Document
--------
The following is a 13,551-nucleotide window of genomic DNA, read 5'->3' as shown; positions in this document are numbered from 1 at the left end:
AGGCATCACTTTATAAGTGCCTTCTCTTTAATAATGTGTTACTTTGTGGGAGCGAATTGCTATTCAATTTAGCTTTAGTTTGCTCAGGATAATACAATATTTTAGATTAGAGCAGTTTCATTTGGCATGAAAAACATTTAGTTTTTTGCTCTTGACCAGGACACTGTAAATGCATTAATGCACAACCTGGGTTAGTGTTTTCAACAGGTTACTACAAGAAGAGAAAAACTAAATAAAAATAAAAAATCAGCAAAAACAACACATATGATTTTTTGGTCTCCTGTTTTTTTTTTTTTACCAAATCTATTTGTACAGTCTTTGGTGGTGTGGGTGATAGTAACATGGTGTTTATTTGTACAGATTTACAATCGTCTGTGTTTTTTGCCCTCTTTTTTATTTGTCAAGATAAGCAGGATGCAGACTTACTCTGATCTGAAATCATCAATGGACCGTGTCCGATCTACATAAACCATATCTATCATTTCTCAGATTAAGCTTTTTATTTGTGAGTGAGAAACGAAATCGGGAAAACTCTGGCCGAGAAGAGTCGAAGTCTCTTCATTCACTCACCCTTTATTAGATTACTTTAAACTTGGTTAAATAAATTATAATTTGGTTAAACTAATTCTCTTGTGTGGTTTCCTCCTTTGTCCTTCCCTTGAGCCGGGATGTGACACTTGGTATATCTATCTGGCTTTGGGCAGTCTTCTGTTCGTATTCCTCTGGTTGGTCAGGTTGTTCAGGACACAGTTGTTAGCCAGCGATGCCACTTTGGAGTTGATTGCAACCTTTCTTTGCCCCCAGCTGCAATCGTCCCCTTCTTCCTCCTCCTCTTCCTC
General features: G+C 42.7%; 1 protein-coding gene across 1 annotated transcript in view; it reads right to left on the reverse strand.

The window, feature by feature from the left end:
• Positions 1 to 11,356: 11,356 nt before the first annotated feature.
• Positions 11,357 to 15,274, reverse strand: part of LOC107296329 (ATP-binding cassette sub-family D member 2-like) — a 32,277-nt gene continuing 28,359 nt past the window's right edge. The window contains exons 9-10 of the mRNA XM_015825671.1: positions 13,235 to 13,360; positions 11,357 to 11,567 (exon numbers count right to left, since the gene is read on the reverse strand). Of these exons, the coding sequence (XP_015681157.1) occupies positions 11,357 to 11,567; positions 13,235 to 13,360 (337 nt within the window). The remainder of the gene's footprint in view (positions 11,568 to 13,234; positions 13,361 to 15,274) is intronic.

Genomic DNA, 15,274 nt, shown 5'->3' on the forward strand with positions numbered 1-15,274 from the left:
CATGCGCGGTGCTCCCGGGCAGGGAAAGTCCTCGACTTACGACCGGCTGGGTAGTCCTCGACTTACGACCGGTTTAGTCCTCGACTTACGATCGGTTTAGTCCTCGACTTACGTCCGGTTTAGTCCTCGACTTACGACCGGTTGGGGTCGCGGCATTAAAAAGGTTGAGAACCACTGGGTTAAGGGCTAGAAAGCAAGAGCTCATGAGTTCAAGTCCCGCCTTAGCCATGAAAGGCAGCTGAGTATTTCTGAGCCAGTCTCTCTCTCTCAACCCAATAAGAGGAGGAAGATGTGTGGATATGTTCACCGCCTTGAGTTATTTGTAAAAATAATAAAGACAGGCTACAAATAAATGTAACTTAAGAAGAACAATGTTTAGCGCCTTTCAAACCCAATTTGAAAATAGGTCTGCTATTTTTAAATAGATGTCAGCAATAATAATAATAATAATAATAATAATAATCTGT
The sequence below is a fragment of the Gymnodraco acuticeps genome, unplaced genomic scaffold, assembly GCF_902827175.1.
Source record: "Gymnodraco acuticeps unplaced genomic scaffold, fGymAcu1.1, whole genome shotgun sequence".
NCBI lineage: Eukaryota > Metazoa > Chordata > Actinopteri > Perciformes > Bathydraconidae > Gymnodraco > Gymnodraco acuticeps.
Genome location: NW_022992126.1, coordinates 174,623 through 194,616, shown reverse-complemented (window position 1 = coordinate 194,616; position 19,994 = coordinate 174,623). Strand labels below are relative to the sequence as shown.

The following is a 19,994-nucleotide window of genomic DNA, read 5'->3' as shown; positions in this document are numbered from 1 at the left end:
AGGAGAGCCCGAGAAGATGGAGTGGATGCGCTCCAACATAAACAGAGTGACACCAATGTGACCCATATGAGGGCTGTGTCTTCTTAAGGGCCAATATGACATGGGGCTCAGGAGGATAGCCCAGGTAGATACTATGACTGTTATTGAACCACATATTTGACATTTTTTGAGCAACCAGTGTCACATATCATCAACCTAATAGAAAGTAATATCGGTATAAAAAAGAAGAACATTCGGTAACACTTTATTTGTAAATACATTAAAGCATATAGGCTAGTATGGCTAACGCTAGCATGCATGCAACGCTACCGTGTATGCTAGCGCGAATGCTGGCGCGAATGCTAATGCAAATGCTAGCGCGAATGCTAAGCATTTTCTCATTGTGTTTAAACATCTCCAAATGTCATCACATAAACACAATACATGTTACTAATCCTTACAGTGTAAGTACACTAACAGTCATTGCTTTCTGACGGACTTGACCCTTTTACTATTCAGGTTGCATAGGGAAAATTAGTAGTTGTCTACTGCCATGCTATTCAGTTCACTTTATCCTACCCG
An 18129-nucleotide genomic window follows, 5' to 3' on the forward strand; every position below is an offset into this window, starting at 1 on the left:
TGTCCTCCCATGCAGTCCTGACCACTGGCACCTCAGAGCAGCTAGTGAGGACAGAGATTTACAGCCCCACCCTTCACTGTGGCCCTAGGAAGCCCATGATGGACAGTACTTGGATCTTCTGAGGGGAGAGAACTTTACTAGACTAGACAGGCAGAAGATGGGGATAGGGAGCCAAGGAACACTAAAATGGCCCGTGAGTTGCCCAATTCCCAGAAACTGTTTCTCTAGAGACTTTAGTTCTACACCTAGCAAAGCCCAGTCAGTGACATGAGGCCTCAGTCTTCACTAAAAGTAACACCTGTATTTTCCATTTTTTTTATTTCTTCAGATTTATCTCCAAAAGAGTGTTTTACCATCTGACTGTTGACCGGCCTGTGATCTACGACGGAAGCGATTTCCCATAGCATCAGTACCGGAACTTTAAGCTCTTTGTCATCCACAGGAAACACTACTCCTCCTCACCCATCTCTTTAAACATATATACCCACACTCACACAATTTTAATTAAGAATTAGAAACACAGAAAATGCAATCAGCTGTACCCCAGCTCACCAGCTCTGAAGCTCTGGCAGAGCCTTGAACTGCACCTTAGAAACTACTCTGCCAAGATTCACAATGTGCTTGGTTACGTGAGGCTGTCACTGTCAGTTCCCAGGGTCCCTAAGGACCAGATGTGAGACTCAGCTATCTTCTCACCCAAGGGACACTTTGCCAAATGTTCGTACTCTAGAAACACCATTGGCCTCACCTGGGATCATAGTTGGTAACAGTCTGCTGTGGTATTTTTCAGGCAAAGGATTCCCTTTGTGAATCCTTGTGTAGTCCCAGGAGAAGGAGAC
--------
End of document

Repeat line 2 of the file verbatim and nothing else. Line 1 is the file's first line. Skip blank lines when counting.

AGGCATCACTTTATAAGTGCCTTCTCTTTAATAATGTGTTACTTTGTGGGAGCGAATTGCTATTCAATTTAGCTTTAGTTTGCTCAGGATAATACAATATTTTAGATTAGAGCAGTTTCATTTGGCATGAAAAACATTTAGTTTTTTGCTCTTGACCAGGACACTGTAAATGCATTAATGCACAACCTGGGTTAGTGTTTTCAACAGGTTACTACAAGAAGAGAAAAACTAAATAAAAATAAAAAATCAGCAAAAACAACACATATGATTTTTTGGTCTCCTGTTTTTTTTTTTTTACCAAATCTATTTGTACAGTCTTTGGTGGTGTGGGTGATAGTAACATGGTGTTTATTTGTACAGATTTACAATCGTCTGTGTTTTTTGCCCTCTTTTTTATTTGTCAAGATAAGCAGGATGCAGACTTACTCTGATCTGAAATCATCAATGGACCGTGTCCGATCTACATAAACCATATCTATCATTTCTCAGATTAAGCTTTTTATTTGTGAGTGAGAAACGAAATCGGGAAAACTCTGGCCGAGAAGAGTCGAAGTCTCTTCATTCACTCACCCTTTATTAGATTACTTTAAACTTGGTTAAATAAATTATAATTTGGTTAAACTAATTCTCTTGTGTGGTTTCCTCCTTTGTCCTTCCCTTGAGCCGGGATGTGACACTTGGTATATCTATCTGGCTTTGGGCAGTCTTCTGTTCGTATTCCTCTGGTTGGTCAGGTTGTTCAGGACACAGTTGTTAGCCAGCGATGCCACTTTGGAGTTGATTGCAACCTTTCTTTGCCCCCAGCTGCAATCGTCCCCTTCTTCCTCCTCCTCTTCCTC